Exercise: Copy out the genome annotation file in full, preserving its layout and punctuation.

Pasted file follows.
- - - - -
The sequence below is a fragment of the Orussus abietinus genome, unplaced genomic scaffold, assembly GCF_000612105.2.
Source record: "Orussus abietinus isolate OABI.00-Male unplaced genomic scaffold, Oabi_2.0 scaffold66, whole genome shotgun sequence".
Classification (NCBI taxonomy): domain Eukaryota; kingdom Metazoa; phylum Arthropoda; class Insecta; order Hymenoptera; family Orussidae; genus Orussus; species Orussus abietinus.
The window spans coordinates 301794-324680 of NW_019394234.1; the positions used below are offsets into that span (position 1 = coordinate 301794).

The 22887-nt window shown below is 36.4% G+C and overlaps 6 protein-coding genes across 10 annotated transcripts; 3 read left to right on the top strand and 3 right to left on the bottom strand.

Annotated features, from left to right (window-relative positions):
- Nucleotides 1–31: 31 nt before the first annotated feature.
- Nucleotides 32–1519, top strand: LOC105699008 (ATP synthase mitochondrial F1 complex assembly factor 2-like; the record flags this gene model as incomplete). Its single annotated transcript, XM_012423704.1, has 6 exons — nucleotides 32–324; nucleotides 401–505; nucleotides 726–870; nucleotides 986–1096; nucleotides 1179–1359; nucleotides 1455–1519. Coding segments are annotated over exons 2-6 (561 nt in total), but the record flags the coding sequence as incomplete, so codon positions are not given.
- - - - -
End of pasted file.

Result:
The sequence below is a fragment of the Orussus abietinus genome, unplaced genomic scaffold, assembly GCF_000612105.2.
Source record: "Orussus abietinus isolate OABI.00-Male unplaced genomic scaffold, Oabi_2.0 scaffold66, whole genome shotgun sequence".
Classification (NCBI taxonomy): domain Eukaryota; kingdom Metazoa; phylum Arthropoda; class Insecta; order Hymenoptera; family Orussidae; genus Orussus; species Orussus abietinus.
The window spans coordinates 301794-324680 of NW_019394234.1; the positions used below are offsets into that span (position 1 = coordinate 301794).

The 22887-nt window shown below is 36.4% G+C and overlaps 6 protein-coding genes across 10 annotated transcripts; 3 read left to right on the top strand and 3 right to left on the bottom strand.

Annotated features, from left to right (window-relative positions):
- Nucleotides 1–31: 31 nt before the first annotated feature.
- Nucleotides 32–1519, top strand: LOC105699008 (ATP synthase mitochondrial F1 complex assembly factor 2-like; the record flags this gene model as incomplete). Its single annotated transcript, XM_012423704.1, has 6 exons — nucleotides 32–324; nucleotides 401–505; nucleotides 726–870; nucleotides 986–1096; nucleotides 1179–1359; nucleotides 1455–1519. Coding segments are annotated over exons 2-6 (561 nt in total), but the record flags the coding sequence as incomplete, so codon positions are not given.